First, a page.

Perhaps most problematic of all, with some environmentalists convinced that connecting global warming to natural disasters was the key to climate policy progress, researchers felt enormous pressure to demonstrate a link. But multiple studies using different methodologies and data sets show no statistically significant relationship between the rising cost of natural disasters and global warming. And according to a review sponsored by the U.S. National Science Foundation and Munich Re, researchers are unlikely to be able to unequivocally link storm or flood losses to anthropogenic warming for several decades, if even then. This is not because there is no evidence of increasing extreme weather, but rather because the rising costs of natural disasters have been driven so overwhelmingly by social and economic factors — more people with more wealth living in harm’s way.

Yet prominent environmental advocates, including Al Gore, have continued to make claims linking global warming to natural disasters. And in its 2007 report, the IPCC — ignoring evidence to the contrary — misrepresented disaster-loss science when it published a graph linking global temperature increases with rising financial losses from natural disasters.

Action in the Face of Uncertainty

It was only a matter of time before such claims would begin to undermine public confidence in climate science. Weather is not climate and linguistic subterfuges, such as the oft-repeated assertion that extreme weather events and natural disasters are “consistent with” climate change, do not change the reality that advocates and scientists who make such assertions are conflating short-term weather events with long-term climactic trends in a way that simply cannot be supported by the science.

For 20 years, greens and many scientists have overstated the certainty of climate disaster out of the belief that governments could not be motivated to act if they viewed the science as highly uncertain. And yet governments routinely take strong action in the face of highly uncertainty events. California requires strict building codes and has invested billions to protect against earthquakes even as earthquake science has shifted its focus from prediction to preparedness. Recently, the federal government mobilized impressively and effectively to prevent an avian flu epidemic whose severity was unknown.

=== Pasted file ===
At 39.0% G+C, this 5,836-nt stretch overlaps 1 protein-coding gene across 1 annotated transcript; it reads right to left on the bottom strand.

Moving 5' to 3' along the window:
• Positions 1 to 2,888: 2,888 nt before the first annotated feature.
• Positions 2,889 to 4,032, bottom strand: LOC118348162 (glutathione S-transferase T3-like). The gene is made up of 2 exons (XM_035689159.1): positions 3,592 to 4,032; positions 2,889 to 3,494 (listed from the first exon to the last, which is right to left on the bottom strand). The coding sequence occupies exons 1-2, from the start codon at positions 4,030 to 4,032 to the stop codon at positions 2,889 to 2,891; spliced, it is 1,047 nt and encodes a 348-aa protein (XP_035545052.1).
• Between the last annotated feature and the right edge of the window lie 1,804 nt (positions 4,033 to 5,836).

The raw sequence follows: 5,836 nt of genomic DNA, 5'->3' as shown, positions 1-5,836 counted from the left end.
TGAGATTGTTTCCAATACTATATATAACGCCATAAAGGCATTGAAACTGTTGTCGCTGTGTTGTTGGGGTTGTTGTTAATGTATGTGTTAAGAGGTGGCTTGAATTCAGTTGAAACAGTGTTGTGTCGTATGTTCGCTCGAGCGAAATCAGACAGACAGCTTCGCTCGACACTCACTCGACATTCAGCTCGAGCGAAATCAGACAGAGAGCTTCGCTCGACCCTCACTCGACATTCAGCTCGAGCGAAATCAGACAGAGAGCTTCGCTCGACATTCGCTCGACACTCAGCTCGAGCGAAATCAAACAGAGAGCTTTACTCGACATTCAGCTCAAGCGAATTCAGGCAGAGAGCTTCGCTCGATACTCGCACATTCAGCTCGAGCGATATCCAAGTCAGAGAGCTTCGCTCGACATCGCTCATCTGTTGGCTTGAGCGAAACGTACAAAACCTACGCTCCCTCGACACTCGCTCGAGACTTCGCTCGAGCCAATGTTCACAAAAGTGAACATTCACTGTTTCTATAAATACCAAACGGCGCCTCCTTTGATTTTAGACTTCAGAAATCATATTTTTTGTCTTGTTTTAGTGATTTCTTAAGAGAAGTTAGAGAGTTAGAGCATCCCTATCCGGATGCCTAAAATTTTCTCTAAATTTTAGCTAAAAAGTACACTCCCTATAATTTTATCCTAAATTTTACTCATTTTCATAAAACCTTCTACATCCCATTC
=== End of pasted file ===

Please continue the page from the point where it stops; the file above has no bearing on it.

In the end, there is no avoiding the enormous uncertainties inherent to our understanding of climate change. Whether 350 parts per million of CO2 in the atmosphere, or 450 or 550, is the right number in terms of atmospheric stabilization, any prudent strategy to minimize future risks associated with catastrophic climate change involves decarbonizing our economy as rapidly as possible. Stronger evidence of climate change from scientists was never going to drive Americans to demand economically painful limits on carbon emissions or energy use. And uncertainty about climate science will not deter Americans from embracing energy and other policies that they perceive to be in the nation’s economic, national security, and environmental interest. This was the case in 1988 and is still largely the case today.

But the danger now is that having spent two decades demanding that the public and policy-makers obey climate science, and having established certainty and scientific consensus as the standard by which climate action should be judged, environmentalists risk undermining the case for building a clean-energy economy. Having allowed the demands of advocacy efforts to wash back into the production of climate science, the danger today is that the discrediting of the science will wash back into the larger effort to transform our energy policy.

Now is the time to free energy policy from climate science. In recent years, bipartisan agreement has grown on the need to decarbonize our energy supply through the expansion of renewables, nuclear power, and natural gas, as well as increased funding of research and development of new energy technologies. Carbon caps may remain as aspirational targets, but the primary role for carbon pricing, whether through auctioning pollution permits or a carbon tax, should be to fund low-carbon energy research, development, and deployment.

No longer conscripted to justify and rationalize binding carbon caps or the modernization and decarbonization of our energy systems, climate science can get back to being primarily a scientific enterprise. The truth is that once climate science becomes detached from the expectation that it will establish a standard for allowable global carbon emissions that every nation on earth will heed, no one will much care about the hockey stick or the disaster-loss record, save those whose business, as scientists, is to attend to such matters.

Climate science can still usefully inform us about the possible trajectories of the global climate and help us prepare for extreme weather and natural disasters, whether climate change ultimately results in their intensification or not. And understood in its proper role, as one of many reasons why we should decarbonize the global economy, climate science can even help contribute to the case for taking such action. But so long as environmentalists continue to demand that climate science drive the transformation of the global energy economy, neither the science, nor efforts to address climate change, will be well served.

Ted Nordhaus and Michael Shellenberger are the authors of Break Through: From the Death of Environmentalism to the Politics of Possibility and a recent collection of energy and climate writings, The Emerging Climate Consensus, with a preface by Ross Gelbspan, available for download at www.TheBreakthrough.org. In previous articles for Yale Environment 360, they have written about what they consider flaws in the cap-and-trade debate and why public concern in the U.S. about global warming has declined.